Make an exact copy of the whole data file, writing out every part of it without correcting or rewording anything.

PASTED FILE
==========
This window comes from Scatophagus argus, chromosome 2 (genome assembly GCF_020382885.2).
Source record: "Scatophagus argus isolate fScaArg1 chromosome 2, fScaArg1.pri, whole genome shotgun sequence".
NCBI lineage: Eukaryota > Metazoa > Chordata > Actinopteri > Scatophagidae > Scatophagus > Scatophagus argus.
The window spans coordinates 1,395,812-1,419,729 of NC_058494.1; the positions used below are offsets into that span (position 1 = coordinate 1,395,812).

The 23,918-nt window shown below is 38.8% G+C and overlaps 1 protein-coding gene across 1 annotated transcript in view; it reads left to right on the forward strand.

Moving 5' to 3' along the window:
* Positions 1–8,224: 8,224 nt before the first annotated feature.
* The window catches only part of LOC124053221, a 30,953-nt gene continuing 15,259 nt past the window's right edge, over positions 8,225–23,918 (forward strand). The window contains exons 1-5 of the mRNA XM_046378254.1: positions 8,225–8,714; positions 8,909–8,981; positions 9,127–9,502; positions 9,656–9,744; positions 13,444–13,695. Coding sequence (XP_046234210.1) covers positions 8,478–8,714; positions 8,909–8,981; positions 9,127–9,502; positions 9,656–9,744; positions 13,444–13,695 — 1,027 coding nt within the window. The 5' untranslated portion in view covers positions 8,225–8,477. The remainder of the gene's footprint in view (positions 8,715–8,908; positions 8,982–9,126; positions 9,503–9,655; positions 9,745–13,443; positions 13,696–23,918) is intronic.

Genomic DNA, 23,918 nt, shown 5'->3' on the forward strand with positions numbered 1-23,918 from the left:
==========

This window comes from Scatophagus argus, chromosome 2 (genome assembly GCF_020382885.2).
Source record: "Scatophagus argus isolate fScaArg1 chromosome 2, fScaArg1.pri, whole genome shotgun sequence".
NCBI lineage: Eukaryota > Metazoa > Chordata > Actinopteri > Scatophagidae > Scatophagus > Scatophagus argus.
The window spans coordinates 1,395,812-1,419,729 of NC_058494.1; the positions used below are offsets into that span (position 1 = coordinate 1,395,812).

The 23,918-nt window shown below is 38.8% G+C and overlaps 1 protein-coding gene across 1 annotated transcript in view; it reads left to right on the forward strand.

Moving 5' to 3' along the window:
* Positions 1–8,224: 8,224 nt before the first annotated feature.
* The window catches only part of LOC124053221, a 30,953-nt gene continuing 15,259 nt past the window's right edge, over positions 8,225–23,918 (forward strand). The window contains exons 1-5 of the mRNA XM_046378254.1: positions 8,225–8,714; positions 8,909–8,981; positions 9,127–9,502; positions 9,656–9,744; positions 13,444–13,695. Coding sequence (XP_046234210.1) covers positions 8,478–8,714; positions 8,909–8,981; positions 9,127–9,502; positions 9,656–9,744; positions 13,444–13,695 — 1,027 coding nt within the window. The 5' untranslated portion in view covers positions 8,225–8,477. The remainder of the gene's footprint in view (positions 8,715–8,908; positions 8,982–9,126; positions 9,503–9,655; positions 9,745–13,443; positions 13,696–23,918) is intronic.

Genomic DNA, 23,918 nt, shown 5'->3' on the forward strand with positions numbered 1-23,918 from the left: